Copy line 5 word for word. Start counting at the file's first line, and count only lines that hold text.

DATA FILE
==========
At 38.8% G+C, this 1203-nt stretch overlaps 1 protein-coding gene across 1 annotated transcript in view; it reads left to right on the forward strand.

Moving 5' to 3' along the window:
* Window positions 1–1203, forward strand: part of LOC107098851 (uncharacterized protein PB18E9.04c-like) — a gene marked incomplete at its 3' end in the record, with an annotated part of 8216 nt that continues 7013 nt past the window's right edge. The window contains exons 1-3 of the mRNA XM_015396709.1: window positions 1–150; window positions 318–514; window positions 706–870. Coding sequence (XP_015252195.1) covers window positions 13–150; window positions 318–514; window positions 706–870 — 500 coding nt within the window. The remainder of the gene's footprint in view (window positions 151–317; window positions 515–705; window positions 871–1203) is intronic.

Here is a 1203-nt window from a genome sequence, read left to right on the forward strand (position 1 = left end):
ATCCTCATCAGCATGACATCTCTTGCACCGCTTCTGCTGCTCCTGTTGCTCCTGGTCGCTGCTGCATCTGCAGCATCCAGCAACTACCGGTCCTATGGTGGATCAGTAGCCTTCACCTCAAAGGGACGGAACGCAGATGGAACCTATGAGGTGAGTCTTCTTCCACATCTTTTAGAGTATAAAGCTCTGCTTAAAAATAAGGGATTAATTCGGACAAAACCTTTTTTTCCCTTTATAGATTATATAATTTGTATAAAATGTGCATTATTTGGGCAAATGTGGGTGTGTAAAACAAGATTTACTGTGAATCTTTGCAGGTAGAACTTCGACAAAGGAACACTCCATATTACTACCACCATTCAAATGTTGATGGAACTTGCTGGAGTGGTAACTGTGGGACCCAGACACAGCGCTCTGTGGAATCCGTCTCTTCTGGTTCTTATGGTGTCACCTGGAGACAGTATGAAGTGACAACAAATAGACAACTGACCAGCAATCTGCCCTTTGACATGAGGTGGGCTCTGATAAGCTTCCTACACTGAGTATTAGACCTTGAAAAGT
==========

ATCCTCATCAGCATGACATCTCTTGCACCGCTTCTGCTGCTCCTGTTGCTCCTGGTCGCTGCTGCATCTGCAGCATCCAGCAACTACCGGTCCTATGGTGGATCAGTAGCCTTCACCTCAAAGGGACGGAACGCAGATGGAACCTATGAGGTGAGTCTTCTTCCACATCTTTTAGAGTATAAAGCTCTGCTTAAAAATAAGGGATTAATTCGGACAAAACCTTTTTTTCCCTTTATAGATTATATAATTTGTATAAAATGTGCATTATTTGGGCAAATGTGGGTGTGTAAAACAAGATTTACTGTGAATCTTTGCAGGTAGAACTTCGACAAAGGAACACTCCATATTACTACCACCATTCAAATGTTGATGGAACTTGCTGGAGTGGTAACTGTGGGACCCAGACACAGCGCTCTGTGGAATCCGTCTCTTCTGGTTCTTATGGTGTCACCTGGAGACAGTATGAAGTGACAACAAATAGACAACTGACCAGCAATCTGCCCTTTGACATGAGGTGGGCTCTGATAAGCTTCCTACACTGAGTATTAGACCTTGAAAAGT